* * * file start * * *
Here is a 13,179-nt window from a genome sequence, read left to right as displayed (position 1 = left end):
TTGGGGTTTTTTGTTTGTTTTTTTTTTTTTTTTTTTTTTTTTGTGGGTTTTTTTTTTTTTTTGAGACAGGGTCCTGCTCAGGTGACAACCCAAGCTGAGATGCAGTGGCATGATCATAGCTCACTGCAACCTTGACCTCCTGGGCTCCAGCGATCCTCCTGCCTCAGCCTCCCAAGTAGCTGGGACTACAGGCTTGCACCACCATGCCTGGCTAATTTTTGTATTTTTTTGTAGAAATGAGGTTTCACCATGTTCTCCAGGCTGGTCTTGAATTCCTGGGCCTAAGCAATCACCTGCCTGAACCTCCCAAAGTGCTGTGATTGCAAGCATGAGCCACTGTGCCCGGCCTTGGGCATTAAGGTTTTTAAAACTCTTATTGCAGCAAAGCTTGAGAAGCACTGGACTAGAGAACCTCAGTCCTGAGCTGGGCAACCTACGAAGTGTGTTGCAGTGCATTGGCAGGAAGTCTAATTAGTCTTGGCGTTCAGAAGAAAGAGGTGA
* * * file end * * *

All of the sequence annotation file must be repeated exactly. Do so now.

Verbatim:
Here is a 13,179-nt window from a genome sequence, read left to right as displayed (position 1 = left end):
TTGGGGTTTTTTGTTTGTTTTTTTTTTTTTTTTTTTTTTTTTGTGGGTTTTTTTTTTTTTTTGAGACAGGGTCCTGCTCAGGTGACAACCCAAGCTGAGATGCAGTGGCATGATCATAGCTCACTGCAACCTTGACCTCCTGGGCTCCAGCGATCCTCCTGCCTCAGCCTCCCAAGTAGCTGGGACTACAGGCTTGCACCACCATGCCTGGCTAATTTTTGTATTTTTTTGTAGAAATGAGGTTTCACCATGTTCTCCAGGCTGGTCTTGAATTCCTGGGCCTAAGCAATCACCTGCCTGAACCTCCCAAAGTGCTGTGATTGCAAGCATGAGCCACTGTGCCCGGCCTTGGGCATTAAGGTTTTTAAAACTCTTATTGCAGCAAAGCTTGAGAAGCACTGGACTAGAGAACCTCAGTCCTGAGCTGGGCAACCTACGAAGTGTGTTGCAGTGCATTGGCAGGAAGTCTAATTAGTCTTGGCGTTCAGAAGAAAGAGGTGA